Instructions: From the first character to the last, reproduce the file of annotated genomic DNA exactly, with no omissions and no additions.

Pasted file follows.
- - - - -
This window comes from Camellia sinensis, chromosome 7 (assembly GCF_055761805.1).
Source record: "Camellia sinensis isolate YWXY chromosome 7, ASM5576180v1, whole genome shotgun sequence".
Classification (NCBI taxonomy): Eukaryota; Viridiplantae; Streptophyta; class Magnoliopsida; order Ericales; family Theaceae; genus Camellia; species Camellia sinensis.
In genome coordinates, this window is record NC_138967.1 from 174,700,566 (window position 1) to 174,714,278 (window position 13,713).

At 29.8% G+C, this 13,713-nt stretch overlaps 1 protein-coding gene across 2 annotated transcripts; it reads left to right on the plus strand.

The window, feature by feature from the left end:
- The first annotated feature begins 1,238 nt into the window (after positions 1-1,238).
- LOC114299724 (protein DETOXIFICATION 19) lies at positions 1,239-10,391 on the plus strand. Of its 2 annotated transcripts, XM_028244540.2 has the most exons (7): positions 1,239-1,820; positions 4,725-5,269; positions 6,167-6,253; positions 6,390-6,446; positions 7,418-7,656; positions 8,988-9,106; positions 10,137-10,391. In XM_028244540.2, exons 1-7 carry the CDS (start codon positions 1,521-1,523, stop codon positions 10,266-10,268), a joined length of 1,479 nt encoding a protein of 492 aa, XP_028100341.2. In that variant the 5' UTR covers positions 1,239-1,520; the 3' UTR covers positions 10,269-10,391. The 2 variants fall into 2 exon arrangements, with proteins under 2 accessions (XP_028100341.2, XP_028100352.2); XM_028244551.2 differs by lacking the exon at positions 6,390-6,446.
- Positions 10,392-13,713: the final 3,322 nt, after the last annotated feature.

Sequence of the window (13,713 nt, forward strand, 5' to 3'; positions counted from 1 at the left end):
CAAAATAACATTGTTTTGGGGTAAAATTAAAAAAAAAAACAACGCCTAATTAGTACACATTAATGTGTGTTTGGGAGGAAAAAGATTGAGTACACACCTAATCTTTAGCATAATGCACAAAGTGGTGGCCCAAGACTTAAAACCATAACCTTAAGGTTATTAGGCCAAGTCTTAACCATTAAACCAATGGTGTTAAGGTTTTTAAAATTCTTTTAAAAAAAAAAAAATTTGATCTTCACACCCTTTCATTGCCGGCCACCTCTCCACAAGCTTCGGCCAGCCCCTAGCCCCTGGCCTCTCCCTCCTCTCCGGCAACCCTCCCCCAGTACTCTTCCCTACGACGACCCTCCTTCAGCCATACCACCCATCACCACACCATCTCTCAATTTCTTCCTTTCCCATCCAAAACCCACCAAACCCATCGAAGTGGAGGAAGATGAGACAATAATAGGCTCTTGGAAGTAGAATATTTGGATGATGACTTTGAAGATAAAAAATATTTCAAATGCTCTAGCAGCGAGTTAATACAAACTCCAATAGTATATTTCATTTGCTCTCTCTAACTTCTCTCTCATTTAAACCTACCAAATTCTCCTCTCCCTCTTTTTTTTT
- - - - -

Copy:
This window comes from Camellia sinensis, chromosome 7 (assembly GCF_055761805.1).
Source record: "Camellia sinensis isolate YWXY chromosome 7, ASM5576180v1, whole genome shotgun sequence".
Classification (NCBI taxonomy): Eukaryota; Viridiplantae; Streptophyta; class Magnoliopsida; order Ericales; family Theaceae; genus Camellia; species Camellia sinensis.
In genome coordinates, this window is record NC_138967.1 from 174,700,566 (window position 1) to 174,714,278 (window position 13,713).

At 29.8% G+C, this 13,713-nt stretch overlaps 1 protein-coding gene across 2 annotated transcripts; it reads left to right on the plus strand.

The window, feature by feature from the left end:
- The first annotated feature begins 1,238 nt into the window (after positions 1-1,238).
- LOC114299724 (protein DETOXIFICATION 19) lies at positions 1,239-10,391 on the plus strand. Of its 2 annotated transcripts, XM_028244540.2 has the most exons (7): positions 1,239-1,820; positions 4,725-5,269; positions 6,167-6,253; positions 6,390-6,446; positions 7,418-7,656; positions 8,988-9,106; positions 10,137-10,391. In XM_028244540.2, exons 1-7 carry the CDS (start codon positions 1,521-1,523, stop codon positions 10,266-10,268), a joined length of 1,479 nt encoding a protein of 492 aa, XP_028100341.2. In that variant the 5' UTR covers positions 1,239-1,520; the 3' UTR covers positions 10,269-10,391. The 2 variants fall into 2 exon arrangements, with proteins under 2 accessions (XP_028100341.2, XP_028100352.2); XM_028244551.2 differs by lacking the exon at positions 6,390-6,446.
- Positions 10,392-13,713: the final 3,322 nt, after the last annotated feature.

Sequence of the window (13,713 nt, forward strand, 5' to 3'; positions counted from 1 at the left end):
CAAAATAACATTGTTTTGGGGTAAAATTAAAAAAAAAAACAACGCCTAATTAGTACACATTAATGTGTGTTTGGGAGGAAAAAGATTGAGTACACACCTAATCTTTAGCATAATGCACAAAGTGGTGGCCCAAGACTTAAAACCATAACCTTAAGGTTATTAGGCCAAGTCTTAACCATTAAACCAATGGTGTTAAGGTTTTTAAAATTCTTTTAAAAAAAAAAAAATTTGATCTTCACACCCTTTCATTGCCGGCCACCTCTCCACAAGCTTCGGCCAGCCCCTAGCCCCTGGCCTCTCCCTCCTCTCCGGCAACCCTCCCCCAGTACTCTTCCCTACGACGACCCTCCTTCAGCCATACCACCCATCACCACACCATCTCTCAATTTCTTCCTTTCCCATCCAAAACCCACCAAACCCATCGAAGTGGAGGAAGATGAGACAATAATAGGCTCTTGGAAGTAGAATATTTGGATGATGACTTTGAAGATAAAAAATATTTCAAATGCTCTAGCAGCGAGTTAATACAAACTCCAATAGTATATTTCATTTGCTCTCTCTAACTTCTCTCTCATTTAAACCTACCAAATTCTCCTCTCCCTCTTTTTTTTT